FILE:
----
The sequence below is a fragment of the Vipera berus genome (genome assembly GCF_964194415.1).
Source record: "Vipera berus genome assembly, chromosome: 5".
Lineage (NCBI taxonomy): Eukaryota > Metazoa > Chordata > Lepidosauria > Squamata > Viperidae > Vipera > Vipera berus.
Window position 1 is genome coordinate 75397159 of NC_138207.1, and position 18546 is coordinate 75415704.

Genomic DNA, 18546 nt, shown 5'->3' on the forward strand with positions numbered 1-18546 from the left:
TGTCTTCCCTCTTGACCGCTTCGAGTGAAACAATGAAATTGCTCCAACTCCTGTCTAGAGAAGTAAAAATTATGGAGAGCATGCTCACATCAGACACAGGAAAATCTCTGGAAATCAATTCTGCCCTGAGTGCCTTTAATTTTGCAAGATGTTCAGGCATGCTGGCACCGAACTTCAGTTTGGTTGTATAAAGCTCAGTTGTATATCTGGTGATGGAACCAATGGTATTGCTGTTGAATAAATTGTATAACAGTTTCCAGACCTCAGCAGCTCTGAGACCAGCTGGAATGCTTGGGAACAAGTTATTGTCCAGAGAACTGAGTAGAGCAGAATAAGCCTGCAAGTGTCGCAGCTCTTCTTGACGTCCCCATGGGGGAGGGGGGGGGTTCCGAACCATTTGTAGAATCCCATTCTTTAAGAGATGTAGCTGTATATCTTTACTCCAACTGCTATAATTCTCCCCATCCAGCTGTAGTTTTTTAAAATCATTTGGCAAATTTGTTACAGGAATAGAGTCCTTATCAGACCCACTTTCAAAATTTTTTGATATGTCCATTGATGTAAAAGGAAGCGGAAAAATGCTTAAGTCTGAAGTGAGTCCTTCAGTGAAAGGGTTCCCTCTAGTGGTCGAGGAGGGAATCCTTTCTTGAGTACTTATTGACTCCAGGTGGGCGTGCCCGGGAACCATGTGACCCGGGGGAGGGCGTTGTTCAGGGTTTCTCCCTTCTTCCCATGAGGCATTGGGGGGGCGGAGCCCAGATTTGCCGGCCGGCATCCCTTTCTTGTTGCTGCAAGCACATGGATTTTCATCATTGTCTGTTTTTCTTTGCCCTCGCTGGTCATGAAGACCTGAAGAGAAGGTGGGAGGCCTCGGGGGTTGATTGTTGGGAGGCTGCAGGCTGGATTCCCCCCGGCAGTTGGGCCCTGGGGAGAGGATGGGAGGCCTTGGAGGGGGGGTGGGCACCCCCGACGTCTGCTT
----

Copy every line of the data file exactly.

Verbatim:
The sequence below is a fragment of the Vipera berus genome (genome assembly GCF_964194415.1).
Source record: "Vipera berus genome assembly, chromosome: 5".
Lineage (NCBI taxonomy): Eukaryota > Metazoa > Chordata > Lepidosauria > Squamata > Viperidae > Vipera > Vipera berus.
Window position 1 is genome coordinate 75397159 of NC_138207.1, and position 18546 is coordinate 75415704.

Genomic DNA, 18546 nt, shown 5'->3' on the forward strand with positions numbered 1-18546 from the left:
TGTCTTCCCTCTTGACCGCTTCGAGTGAAACAATGAAATTGCTCCAACTCCTGTCTAGAGAAGTAAAAATTATGGAGAGCATGCTCACATCAGACACAGGAAAATCTCTGGAAATCAATTCTGCCCTGAGTGCCTTTAATTTTGCAAGATGTTCAGGCATGCTGGCACCGAACTTCAGTTTGGTTGTATAAAGCTCAGTTGTATATCTGGTGATGGAACCAATGGTATTGCTGTTGAATAAATTGTATAACAGTTTCCAGACCTCAGCAGCTCTGAGACCAGCTGGAATGCTTGGGAACAAGTTATTGTCCAGAGAACTGAGTAGAGCAGAATAAGCCTGCAAGTGTCGCAGCTCTTCTTGACGTCCCCATGGGGGAGGGGGGGGGTTCCGAACCATTTGTAGAATCCCATTCTTTAAGAGATGTAGCTGTATATCTTTACTCCAACTGCTATAATTCTCCCCATCCAGCTGTAGTTTTTTAAAATCATTTGGCAAATTTGTTACAGGAATAGAGTCCTTATCAGACCCACTTTCAAAATTTTTTGATATGTCCATTGATGTAAAAGGAAGCGGAAAAATGCTTAAGTCTGAAGTGAGTCCTTCAGTGAAAGGGTTCCCTCTAGTGGTCGAGGAGGGAATCCTTTCTTGAGTACTTATTGACTCCAGGTGGGCGTGCCCGGGAACCATGTGACCCGGGGGAGGGCGTTGTTCAGGGTTTCTCCCTTCTTCCCATGAGGCATTGGGGGGGCGGAGCCCAGATTTGCCGGCCGGCATCCCTTTCTTGTTGCTGCAAGCACATGGATTTTCATCATTGTCTGTTTTTCTTTGCCCTCGCTGGTCATGAAGACCTGAAGAGAAGGTGGGAGGCCTCGGGGGTTGATTGTTGGGAGGCTGCAGGCTGGATTCCCCCCGGCAGTTGGGCCCTGGGGAGAGGATGGGAGGCCTTGGAGGGGGGGTGGGCACCCCCGACGTCTGCTT